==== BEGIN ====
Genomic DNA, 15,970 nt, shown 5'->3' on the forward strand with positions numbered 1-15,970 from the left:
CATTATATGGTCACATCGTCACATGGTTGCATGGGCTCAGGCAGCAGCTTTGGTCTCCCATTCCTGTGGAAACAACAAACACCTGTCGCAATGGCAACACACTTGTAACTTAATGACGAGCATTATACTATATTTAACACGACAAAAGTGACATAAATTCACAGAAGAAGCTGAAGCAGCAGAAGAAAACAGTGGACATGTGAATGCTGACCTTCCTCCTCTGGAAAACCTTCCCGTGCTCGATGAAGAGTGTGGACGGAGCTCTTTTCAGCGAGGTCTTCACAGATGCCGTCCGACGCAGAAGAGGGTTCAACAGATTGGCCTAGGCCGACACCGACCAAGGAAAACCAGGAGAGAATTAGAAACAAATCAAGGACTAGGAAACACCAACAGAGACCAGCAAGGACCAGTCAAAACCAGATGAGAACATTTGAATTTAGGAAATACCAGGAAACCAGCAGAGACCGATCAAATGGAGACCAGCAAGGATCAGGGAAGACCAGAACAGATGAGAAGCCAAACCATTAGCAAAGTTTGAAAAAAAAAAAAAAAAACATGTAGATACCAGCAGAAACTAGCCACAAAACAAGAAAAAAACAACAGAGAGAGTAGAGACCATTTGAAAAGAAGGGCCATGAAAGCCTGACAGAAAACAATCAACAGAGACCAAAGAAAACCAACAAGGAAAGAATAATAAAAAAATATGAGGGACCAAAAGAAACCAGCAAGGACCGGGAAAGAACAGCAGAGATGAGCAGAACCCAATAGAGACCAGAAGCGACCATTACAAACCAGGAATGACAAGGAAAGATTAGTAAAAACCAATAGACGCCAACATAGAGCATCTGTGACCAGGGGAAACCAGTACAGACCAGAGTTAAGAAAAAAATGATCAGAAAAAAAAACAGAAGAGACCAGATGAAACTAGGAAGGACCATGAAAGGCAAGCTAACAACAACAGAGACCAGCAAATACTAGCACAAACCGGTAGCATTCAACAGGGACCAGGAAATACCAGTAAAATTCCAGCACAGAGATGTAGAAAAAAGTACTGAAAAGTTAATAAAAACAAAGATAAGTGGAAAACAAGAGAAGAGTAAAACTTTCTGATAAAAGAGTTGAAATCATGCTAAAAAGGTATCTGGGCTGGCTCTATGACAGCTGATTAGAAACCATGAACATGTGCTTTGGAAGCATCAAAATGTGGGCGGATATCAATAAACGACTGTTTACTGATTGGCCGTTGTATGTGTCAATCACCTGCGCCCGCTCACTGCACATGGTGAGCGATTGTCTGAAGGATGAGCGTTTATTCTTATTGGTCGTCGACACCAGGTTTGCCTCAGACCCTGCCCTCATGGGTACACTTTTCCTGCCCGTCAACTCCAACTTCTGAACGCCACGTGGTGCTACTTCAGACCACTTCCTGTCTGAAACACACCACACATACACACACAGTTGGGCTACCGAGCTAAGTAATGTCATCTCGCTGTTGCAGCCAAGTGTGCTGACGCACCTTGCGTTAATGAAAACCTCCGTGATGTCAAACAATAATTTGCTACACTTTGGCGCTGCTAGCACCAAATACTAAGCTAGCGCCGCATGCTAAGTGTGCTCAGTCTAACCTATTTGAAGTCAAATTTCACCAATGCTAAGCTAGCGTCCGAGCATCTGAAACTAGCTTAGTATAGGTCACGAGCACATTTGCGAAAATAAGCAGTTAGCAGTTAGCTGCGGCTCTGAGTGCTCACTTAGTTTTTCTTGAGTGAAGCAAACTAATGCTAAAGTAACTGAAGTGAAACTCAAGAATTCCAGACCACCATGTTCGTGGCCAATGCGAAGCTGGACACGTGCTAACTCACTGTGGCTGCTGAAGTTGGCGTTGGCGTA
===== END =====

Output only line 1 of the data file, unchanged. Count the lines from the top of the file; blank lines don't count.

Genomic DNA, 15,970 nt, shown 5'->3' on the forward strand with positions numbered 1-15,970 from the left: